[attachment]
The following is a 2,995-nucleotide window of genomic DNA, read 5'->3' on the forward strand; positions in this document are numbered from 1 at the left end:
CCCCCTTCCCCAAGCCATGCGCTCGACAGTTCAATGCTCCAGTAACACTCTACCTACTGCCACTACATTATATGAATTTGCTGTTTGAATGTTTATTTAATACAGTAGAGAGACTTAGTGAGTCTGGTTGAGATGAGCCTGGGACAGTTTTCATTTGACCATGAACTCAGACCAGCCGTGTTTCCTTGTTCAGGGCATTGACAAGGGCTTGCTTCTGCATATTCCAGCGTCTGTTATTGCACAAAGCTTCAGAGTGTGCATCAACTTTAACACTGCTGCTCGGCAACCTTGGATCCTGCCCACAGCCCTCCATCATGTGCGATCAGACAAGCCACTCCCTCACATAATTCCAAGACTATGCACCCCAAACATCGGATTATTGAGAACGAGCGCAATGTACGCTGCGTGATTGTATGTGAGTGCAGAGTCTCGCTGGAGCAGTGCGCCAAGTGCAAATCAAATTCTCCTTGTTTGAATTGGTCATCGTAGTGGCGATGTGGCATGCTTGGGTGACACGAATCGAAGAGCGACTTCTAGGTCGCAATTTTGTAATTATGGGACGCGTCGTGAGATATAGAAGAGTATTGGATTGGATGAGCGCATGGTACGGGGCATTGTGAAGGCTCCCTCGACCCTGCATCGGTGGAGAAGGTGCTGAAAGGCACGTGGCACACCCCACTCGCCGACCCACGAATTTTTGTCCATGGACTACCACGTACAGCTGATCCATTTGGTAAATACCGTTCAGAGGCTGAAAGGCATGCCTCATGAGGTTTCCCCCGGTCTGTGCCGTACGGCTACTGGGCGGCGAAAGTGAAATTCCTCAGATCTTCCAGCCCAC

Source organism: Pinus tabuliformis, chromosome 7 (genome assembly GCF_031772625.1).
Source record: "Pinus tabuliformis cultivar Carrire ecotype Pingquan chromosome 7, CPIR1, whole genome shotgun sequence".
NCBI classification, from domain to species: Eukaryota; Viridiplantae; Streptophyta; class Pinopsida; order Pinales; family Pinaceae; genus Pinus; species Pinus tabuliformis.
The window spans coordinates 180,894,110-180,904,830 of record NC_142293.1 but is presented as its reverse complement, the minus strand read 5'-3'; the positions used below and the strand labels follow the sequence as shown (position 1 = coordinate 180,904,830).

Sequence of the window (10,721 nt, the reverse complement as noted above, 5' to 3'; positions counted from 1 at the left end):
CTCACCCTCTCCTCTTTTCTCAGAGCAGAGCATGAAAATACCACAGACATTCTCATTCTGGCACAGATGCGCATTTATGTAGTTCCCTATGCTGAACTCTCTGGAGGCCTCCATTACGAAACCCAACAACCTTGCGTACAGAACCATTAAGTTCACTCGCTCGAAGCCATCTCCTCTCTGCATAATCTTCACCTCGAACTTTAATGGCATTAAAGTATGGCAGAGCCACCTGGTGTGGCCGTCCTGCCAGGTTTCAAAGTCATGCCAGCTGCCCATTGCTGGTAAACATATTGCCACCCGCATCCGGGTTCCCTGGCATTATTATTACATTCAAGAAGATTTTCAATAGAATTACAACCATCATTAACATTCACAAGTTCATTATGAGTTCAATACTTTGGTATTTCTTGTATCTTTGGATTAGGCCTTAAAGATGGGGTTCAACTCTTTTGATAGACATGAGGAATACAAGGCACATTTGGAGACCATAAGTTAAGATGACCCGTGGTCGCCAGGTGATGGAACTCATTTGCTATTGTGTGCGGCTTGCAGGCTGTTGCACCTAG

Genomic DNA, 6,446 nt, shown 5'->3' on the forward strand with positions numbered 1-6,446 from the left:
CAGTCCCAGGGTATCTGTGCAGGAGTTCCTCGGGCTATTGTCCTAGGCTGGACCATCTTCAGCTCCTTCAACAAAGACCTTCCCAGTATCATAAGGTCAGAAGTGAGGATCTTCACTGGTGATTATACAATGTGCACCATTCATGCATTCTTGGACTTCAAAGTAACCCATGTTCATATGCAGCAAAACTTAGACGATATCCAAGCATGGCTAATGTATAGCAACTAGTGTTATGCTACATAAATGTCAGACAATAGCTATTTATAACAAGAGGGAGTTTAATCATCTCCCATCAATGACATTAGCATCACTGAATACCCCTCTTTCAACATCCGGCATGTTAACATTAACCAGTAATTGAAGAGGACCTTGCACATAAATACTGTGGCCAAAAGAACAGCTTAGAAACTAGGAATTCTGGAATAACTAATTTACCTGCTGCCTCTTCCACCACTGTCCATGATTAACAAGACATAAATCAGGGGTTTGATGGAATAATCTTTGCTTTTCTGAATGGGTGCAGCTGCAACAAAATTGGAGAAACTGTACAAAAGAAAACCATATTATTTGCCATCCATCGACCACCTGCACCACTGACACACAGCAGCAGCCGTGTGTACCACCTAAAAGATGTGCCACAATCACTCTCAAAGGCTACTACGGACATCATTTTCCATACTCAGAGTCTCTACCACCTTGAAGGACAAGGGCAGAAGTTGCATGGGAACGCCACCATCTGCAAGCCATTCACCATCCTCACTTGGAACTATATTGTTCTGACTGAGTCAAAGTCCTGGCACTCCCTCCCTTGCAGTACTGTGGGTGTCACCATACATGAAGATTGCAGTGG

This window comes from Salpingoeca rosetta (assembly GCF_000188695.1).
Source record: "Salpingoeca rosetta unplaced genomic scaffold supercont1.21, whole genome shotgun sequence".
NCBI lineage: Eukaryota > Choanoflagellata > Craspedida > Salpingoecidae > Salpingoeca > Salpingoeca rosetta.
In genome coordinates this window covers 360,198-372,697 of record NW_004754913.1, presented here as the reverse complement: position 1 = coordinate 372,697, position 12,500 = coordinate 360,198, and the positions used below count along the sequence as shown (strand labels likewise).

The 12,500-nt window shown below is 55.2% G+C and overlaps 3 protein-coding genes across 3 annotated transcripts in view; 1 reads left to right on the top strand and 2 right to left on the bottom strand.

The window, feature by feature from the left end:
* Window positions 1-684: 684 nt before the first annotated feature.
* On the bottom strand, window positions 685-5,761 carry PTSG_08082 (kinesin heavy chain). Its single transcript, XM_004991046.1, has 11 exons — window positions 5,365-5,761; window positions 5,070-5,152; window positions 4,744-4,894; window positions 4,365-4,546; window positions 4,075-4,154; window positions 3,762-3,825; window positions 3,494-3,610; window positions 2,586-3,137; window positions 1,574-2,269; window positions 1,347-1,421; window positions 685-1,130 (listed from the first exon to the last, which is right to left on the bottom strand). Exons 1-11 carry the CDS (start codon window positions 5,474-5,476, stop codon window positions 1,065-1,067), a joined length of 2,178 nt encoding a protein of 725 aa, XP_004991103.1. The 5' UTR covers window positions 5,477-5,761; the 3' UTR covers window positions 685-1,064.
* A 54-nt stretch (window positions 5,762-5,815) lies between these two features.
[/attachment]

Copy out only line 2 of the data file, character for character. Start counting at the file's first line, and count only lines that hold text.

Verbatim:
CCCCCTTCCCCAAGCCATGCGCTCGACAGTTCAATGCTCCAGTAACACTCTACCTACTGCCACTACATTATATGAATTTGCTGTTTGAATGTTTATTTAATACAGTAGAGAGACTTAGTGAGTCTGGTTGAGATGAGCCTGGGACAGTTTTCATTTGACCATGAACTCAGACCAGCCGTGTTTCCTTGTTCAGGGCATTGACAAGGGCTTGCTTCTGCATATTCCAGCGTCTGTTATTGCACAAAGCTTCAGAGTGTGCATCAACTTTAACACTGCTGCTCGGCAACCTTGGATCCTGCCCACAGCCCTCCATCATGTGCGATCAGACAAGCCACTCCCTCACATAATTCCAAGACTATGCACCCCAAACATCGGATTATTGAGAACGAGCGCAATGTACGCTGCGTGATTGTATGTGAGTGCAGAGTCTCGCTGGAGCAGTGCGCCAAGTGCAAATCAAATTCTCCTTGTTTGAATTGGTCATCGTAGTGGCGATGTGGCATGCTTGGGTGACACGAATCGAAGAGCGACTTCTAGGTCGCAATTTTGTAATTATGGGACGCGTCGTGAGATATAGAAGAGTATTGGATTGGATGAGCGCATGGTACGGGGCATTGTGAAGGCTCCCTCGACCCTGCATCGGTGGAGAAGGTGCTGAAAGGCACGTGGCACACCCCACTCGCCGACCCACGAATTTTTGTCCATGGACTACCACGTACAGCTGATCCATTTGGTAAATACCGTTCAGAGGCTGAAAGGCATGCCTCATGAGGTTTCCCCCGGTCTGTGCCGTACGGCTACTGGGCGGCGAAAGTGAAATTCCTCAGATCTTCCAGCCCAC